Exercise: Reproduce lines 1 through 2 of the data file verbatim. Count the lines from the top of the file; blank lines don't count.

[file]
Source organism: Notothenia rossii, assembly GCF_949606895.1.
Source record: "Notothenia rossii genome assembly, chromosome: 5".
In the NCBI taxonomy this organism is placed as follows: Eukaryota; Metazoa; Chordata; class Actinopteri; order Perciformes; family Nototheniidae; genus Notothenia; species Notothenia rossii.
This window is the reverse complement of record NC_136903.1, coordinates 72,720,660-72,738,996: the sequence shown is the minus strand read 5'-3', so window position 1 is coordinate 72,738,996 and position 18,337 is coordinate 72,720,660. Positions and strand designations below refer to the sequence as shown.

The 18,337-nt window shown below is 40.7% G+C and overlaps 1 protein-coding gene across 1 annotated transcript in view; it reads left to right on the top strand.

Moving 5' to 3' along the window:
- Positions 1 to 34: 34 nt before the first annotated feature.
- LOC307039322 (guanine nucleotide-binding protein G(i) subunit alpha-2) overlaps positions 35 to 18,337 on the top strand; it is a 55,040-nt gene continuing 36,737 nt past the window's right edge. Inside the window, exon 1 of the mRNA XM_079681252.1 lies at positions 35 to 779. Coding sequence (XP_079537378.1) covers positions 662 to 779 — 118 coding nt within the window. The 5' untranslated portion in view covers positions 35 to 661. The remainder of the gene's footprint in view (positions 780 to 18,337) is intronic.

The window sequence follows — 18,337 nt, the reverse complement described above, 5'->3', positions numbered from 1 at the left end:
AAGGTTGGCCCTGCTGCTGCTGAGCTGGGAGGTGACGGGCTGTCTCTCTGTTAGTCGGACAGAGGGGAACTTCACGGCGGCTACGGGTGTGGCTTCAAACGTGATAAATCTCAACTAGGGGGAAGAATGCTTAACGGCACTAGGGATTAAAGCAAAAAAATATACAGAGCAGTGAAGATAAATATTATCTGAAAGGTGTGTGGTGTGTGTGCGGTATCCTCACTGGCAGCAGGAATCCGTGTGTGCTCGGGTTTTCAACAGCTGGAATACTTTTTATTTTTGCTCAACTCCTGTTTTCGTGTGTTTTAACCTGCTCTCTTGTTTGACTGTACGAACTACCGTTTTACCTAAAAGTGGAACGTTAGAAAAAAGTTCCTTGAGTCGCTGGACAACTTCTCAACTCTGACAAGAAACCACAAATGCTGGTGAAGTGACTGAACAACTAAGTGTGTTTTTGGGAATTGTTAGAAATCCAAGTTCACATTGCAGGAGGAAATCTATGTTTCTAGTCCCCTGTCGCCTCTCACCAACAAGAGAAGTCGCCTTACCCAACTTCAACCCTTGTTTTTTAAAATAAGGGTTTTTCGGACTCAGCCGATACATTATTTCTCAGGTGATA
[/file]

Source organism: Notothenia rossii, assembly GCF_949606895.1.
Source record: "Notothenia rossii genome assembly, chromosome: 5".